35. 35. Gregory RD, Bashford RI, Marchant JH, Wilson AM, Baillie SR (1996) The Breeding Bird Survey 1994–1995. Thetford: British Trust for Ornithology.
  36. 36. Krebs CJ (1999) Ecological Methodology. Second Edi. Longman. 620 p.
  37. 37. Magurran AE (1988) Ecological Diversity and Its Measurement. London, UK: Croom Helm.
  38. 38. Pinheiro J, Bates D, DebRoy S, Sarkar D, R CoreTeam (2015) nlme: Linear and Nonlinear Mixed Effects Models R package version 3.1–122.
  39. 39. Shmueli G (2010) To Explain or to Predict? Stat Sci 25: 289–310.
  40. 40. Burnham KP, Anderson DR (2002) Model Selection and Multi-Model Inference: A Practical Information-Theoretic Approach. Second. New York: Springer. 488 p.
  41. 41. R Core Team (2015) R: A Language and Environment for Statistical Computing.
  42. 42. Clarke KR (1993) Non-parametric multivariate analyses of changes in community structure. Austral Ecol 18: 117–143.
  43. 43. Anderson MJ, Crist TO, Chase JM, Vellend M, Inouye BD, Freestone AL, et al. (2011) Navigating the multiple meanings of β diversity: a roadmap for the practicing ecologist. Ecol Lett 14: 19–28. pmid:21070562
  44. 44. Oksanen J, Guillaume Blanchet F, Kindt R, Legendre P, Minchin PR, O'Hara RB, et al. (2011) vegan: Community Ecology Package. R package version 2.0–1. Available: http://CRAN.R-project.org/package = vegan.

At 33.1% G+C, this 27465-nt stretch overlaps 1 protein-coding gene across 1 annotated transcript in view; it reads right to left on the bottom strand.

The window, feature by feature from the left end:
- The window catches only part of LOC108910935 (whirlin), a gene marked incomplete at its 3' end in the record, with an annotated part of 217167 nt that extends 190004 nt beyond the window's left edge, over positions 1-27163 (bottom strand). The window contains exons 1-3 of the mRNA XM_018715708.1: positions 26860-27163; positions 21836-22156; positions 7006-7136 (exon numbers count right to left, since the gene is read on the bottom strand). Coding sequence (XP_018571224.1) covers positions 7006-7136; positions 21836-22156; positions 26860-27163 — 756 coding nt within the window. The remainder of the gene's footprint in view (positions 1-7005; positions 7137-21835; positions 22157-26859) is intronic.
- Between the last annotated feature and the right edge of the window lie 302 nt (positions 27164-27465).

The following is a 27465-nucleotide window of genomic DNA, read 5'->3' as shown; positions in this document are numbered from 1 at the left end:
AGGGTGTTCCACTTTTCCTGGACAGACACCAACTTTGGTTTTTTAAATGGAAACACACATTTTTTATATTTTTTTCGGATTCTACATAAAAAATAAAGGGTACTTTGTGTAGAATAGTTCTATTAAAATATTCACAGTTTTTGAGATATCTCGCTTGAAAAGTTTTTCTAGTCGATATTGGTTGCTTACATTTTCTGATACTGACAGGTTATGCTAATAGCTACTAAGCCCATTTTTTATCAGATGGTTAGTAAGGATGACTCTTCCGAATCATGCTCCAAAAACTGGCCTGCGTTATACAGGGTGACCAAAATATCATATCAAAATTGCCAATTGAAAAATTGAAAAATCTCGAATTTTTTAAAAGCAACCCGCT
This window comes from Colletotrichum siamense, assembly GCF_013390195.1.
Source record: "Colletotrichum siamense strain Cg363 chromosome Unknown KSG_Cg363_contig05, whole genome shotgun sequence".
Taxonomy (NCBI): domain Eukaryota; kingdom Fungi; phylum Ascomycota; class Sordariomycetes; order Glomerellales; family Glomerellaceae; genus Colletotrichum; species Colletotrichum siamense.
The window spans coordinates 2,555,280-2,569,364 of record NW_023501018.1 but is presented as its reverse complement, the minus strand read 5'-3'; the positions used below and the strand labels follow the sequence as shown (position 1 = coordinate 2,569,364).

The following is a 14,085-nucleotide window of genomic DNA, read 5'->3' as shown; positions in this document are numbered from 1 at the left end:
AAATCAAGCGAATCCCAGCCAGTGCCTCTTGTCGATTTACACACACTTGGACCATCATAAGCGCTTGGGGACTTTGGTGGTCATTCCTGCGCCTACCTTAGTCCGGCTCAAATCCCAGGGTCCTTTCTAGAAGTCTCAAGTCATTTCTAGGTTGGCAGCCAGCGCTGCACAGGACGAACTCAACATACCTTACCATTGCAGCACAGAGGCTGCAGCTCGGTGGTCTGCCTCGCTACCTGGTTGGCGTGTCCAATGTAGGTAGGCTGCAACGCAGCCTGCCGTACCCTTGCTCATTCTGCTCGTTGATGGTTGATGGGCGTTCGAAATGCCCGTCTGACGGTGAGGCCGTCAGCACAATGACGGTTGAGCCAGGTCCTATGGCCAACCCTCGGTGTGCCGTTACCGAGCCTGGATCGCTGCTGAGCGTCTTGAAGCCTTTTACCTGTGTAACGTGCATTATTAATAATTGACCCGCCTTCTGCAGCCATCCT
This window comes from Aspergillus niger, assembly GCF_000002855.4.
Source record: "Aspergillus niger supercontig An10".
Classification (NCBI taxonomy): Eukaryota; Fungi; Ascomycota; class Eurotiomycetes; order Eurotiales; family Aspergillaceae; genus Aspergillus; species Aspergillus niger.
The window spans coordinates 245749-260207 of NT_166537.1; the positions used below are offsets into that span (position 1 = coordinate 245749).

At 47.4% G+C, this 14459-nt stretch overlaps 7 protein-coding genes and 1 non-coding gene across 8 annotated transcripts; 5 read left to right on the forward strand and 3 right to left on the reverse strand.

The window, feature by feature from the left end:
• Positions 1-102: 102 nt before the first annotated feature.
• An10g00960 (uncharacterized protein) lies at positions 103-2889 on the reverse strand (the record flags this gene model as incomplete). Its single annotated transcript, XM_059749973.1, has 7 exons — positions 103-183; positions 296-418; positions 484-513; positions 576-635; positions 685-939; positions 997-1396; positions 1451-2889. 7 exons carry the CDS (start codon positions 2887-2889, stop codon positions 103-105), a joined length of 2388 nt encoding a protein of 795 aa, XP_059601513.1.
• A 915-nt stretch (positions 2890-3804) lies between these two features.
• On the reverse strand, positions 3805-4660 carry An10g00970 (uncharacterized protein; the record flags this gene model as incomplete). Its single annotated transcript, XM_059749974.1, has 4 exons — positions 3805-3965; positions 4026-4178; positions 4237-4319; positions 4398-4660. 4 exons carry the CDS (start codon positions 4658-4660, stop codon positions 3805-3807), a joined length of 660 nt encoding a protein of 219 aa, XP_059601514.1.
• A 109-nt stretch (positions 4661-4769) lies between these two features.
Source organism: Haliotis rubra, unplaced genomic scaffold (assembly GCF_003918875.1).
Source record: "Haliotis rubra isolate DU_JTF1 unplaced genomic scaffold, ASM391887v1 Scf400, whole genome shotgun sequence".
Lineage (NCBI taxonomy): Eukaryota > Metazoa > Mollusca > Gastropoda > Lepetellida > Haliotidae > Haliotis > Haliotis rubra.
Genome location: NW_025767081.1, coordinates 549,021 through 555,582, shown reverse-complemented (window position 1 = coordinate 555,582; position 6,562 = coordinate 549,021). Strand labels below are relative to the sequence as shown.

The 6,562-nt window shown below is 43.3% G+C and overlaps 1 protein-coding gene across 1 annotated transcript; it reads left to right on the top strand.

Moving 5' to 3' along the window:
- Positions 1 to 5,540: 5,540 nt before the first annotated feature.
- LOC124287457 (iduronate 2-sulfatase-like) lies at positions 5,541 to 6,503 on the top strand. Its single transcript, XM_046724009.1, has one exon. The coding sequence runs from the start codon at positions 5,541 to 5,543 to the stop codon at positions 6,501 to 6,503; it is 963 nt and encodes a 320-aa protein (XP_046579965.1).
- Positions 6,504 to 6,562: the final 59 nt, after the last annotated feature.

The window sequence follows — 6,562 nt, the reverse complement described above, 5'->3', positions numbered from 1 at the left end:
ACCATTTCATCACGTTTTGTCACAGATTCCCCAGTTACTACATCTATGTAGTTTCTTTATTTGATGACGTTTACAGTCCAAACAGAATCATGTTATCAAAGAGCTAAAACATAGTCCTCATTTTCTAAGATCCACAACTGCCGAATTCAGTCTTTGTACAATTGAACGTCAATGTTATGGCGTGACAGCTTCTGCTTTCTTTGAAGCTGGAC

45. 45. The Scottish Government (2011) Getting the best from our land: A land use strategy for Scotland. Edinburgh: The Scottish Government.
  46. 46. Kauhala K, Helle P (2002) The impact of predator abundance on grouse populations in Finland—a study based on wildlife monitoring counts. Ornis Fenn 79: 14–25.
  47. 47. Marcstrom V, Kenward RE, Engren E (1988) The Impact of Predation on Boreal Tetraonids During Vole Cycles: An Experimental Study. J Anim Ecol 57: 859–872.
  48. 48. Dallimer M, Marini L, Skinner AMJ, Hanley N, Armsworth PR, Gaston KJ (2010) Agricultural land-use in the surrounding landscape affects moorland bird diversity. Agric Ecosyst Environ 139: 578–583.
  49. 49. Dallimer M, Skinner AMJ, Davies ZG, Armsworth PR, Gaston KJ (2012) Multiple habitat associations: the role of offsite habitat in determining onsite avian density and species richness. Ecography (Cop) 35: 134–145.
  50. 50. Manel S, Buckton ST, Ormerod SJ (2000) Testing large-scale hypotheses using surveys: the effects of land use on the habitats, invertebrates and birds of Himalayan rivers. J Appl Ecol 37: 756–770.
  51. 51. Bunnefeld N, Hoshino E, Milner-Gulland EJ (2011) Management strategy evaluation: a powerful tool for conservation? Trends Ecol Evol 26: 441–447. pmid:21680051
  52. 52. Knight AT, Cowling RM, Campbell BM (2006) An Operational Model for Implementing Conservation Action. Conserv Biol 20: 408–419. pmid:16903102